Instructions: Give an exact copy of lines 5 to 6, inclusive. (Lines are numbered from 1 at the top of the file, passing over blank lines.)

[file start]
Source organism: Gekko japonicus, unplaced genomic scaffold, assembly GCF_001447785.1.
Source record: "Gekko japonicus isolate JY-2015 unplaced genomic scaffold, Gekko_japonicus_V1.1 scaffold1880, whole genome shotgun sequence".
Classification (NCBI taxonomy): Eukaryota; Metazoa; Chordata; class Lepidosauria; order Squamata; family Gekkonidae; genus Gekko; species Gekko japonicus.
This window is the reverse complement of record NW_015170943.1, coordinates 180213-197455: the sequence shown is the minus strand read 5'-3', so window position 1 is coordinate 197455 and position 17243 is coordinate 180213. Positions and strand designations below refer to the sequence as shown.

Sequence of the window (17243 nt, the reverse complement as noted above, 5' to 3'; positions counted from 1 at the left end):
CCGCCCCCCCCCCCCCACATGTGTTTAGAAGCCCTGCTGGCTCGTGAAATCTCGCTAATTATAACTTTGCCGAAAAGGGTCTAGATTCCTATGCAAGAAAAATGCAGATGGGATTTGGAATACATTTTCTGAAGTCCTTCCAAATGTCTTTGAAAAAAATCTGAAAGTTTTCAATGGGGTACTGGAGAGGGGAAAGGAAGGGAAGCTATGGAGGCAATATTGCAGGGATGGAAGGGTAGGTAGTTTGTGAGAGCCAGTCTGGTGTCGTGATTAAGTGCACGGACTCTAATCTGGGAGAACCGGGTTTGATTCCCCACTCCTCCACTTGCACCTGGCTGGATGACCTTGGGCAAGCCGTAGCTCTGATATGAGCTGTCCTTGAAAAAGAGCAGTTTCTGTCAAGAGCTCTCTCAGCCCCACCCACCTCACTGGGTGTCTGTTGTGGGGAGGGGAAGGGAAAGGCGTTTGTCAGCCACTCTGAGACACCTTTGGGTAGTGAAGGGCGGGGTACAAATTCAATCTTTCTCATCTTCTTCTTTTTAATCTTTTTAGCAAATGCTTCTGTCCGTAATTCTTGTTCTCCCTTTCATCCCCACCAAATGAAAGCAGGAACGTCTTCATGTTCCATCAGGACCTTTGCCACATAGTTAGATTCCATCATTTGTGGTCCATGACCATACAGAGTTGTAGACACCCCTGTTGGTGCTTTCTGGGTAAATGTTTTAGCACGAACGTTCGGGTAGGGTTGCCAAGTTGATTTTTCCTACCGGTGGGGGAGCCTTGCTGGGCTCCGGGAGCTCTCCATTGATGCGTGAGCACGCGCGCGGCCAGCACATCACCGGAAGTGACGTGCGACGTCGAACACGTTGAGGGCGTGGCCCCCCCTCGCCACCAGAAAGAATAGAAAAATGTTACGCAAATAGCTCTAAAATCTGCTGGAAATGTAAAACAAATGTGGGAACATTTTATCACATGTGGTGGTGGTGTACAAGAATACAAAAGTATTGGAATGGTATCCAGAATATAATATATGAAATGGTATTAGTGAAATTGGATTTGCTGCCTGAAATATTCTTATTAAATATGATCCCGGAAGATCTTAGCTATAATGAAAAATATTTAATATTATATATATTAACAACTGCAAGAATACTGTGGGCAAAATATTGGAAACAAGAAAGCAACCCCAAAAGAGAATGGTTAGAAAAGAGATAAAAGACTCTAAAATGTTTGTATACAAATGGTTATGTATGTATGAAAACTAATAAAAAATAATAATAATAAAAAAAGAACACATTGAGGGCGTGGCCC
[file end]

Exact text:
Sequence of the window (17243 nt, the reverse complement as noted above, 5' to 3'; positions counted from 1 at the left end):
CCGCCCCCCCCCCCCCACATGTGTTTAGAAGCCCTGCTGGCTCGTGAAATCTCGCTAATTATAACTTTGCCGAAAAGGGTCTAGATTCCTATGCAAGAAAAATGCAGATGGGATTTGGAATACATTTTCTGAAGTCCTTCCAAATGTCTTTGAAAAAAATCTGAAAGTTTTCAATGGGGTACTGGAGAGGGGAAAGGAAGGGAAGCTATGGAGGCAATATTGCAGGGATGGAAGGGTAGGTAGTTTGTGAGAGCCAGTCTGGTGTCGTGATTAAGTGCACGGACTCTAATCTGGGAGAACCGGGTTTGATTCCCCACTCCTCCACTTGCACCTGGCTGGATGACCTTGGGCAAGCCGTAGCTCTGATATGAGCTGTCCTTGAAAAAGAGCAGTTTCTGTCAAGAGCTCTCTCAGCCCCACCCACCTCACTGGGTGTCTGTTGTGGGGAGGGGAAGGGAAAGGCGTTTGTCAGCCACTCTGAGACACCTTTGGGTAGTGAAGGGCGGGGTACAAATTCAATCTTTCTCATCTTCTTCTTTTTAATCTTTTTAGCAAATGCTTCTGTCCGTAATTCTTGTTCTCCCTTTCATCCCCACCAAATGAAAGCAGGAACGTCTTCATGTTCCATCAGGACCTTTGCCACATAGTTAGATTCCATCATTTGTGGTCCATGACCATACAGAGTTGTAGACACCCCTGTTGGTGCTTTCTGGGTAAATGTTTTAGCACGAACGTTCGGGTAGGGTTGCCAAGTTGATTTTTCCTACCGGTGGGGGAGCCTTGCTGGGCTCCGGGAGCTCTCCATTGATGCGTGAGCACGCGCGCGGCCAGCACATCACCGGAAGTGACGTGCGACGTCGAACACGTTGAGGGCGTGGCCCCCCCTCGCCACCAGAAAGAATAGAAAAATGTTACGCAAATAGCTCTAAAATCTGCTGGAAATGTAAAACAAATGTGGGAACATTTTATCACATGTGGTGGTGGTGTACAAGAATACAAAAGTATTGGAATGGTATCCAGAATATAATATATGAAATGGTATTAGTGAAATTGGATTTGCTGCCTGAAATATTCTTATTAAATATGATCCCGGAAGATCTTAGCTATAATGAAAAATATTTAATATTATATATATTAACAACTGCAAGAATACTGTGGGCAAAATATTGGAAACAAGAAAGCAACCCCAAAAGAGAATGGTTAGAAAAGAGATAAAAGACTCTAAAATGTTTGTATACAAATGGTTATGTATGTATGAAAACTAATAAAAAATAATAATAATAAAAAAAGAACACATTGAGGGCGTGGCCC